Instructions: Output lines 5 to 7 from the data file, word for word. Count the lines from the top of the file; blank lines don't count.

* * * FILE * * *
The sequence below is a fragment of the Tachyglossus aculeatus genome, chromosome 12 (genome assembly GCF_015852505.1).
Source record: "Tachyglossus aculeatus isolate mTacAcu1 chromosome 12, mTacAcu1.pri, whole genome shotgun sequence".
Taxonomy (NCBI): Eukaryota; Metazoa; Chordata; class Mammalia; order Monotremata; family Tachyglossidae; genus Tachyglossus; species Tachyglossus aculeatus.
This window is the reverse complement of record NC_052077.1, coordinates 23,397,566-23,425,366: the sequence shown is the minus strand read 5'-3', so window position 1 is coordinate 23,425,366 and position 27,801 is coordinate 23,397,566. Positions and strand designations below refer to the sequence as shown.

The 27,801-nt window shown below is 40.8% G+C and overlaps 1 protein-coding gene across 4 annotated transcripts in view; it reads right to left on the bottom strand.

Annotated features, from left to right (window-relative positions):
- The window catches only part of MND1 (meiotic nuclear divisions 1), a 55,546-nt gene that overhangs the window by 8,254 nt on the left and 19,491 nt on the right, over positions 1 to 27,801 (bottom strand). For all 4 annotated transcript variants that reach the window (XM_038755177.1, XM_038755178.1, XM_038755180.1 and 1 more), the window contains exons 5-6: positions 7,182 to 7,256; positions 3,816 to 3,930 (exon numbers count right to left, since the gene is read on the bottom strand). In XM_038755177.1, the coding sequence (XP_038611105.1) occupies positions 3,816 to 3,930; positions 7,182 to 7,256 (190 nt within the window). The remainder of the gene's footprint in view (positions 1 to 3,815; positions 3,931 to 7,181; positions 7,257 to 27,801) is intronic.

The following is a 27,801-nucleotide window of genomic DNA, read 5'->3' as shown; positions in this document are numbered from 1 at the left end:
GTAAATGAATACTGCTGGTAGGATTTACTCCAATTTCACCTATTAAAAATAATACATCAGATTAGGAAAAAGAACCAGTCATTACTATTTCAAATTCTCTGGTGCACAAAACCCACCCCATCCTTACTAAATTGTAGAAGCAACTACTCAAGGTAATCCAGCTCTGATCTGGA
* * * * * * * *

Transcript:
The 27,801-nt window shown below is 40.8% G+C and overlaps 1 protein-coding gene across 4 annotated transcripts in view; it reads right to left on the bottom strand.

Annotated features, from left to right (window-relative positions):
- The window catches only part of MND1 (meiotic nuclear divisions 1), a 55,546-nt gene that overhangs the window by 8,254 nt on the left and 19,491 nt on the right, over positions 1 to 27,801 (bottom strand). For all 4 annotated transcript variants that reach the window (XM_038755177.1, XM_038755178.1, XM_038755180.1 and 1 more), the window contains exons 5-6: positions 7,182 to 7,256; positions 3,816 to 3,930 (exon numbers count right to left, since the gene is read on the bottom strand). In XM_038755177.1, the coding sequence (XP_038611105.1) occupies positions 3,816 to 3,930; positions 7,182 to 7,256 (190 nt within the window). The remainder of the gene's footprint in view (positions 1 to 3,815; positions 3,931 to 7,181; positions 7,257 to 27,801) is intronic.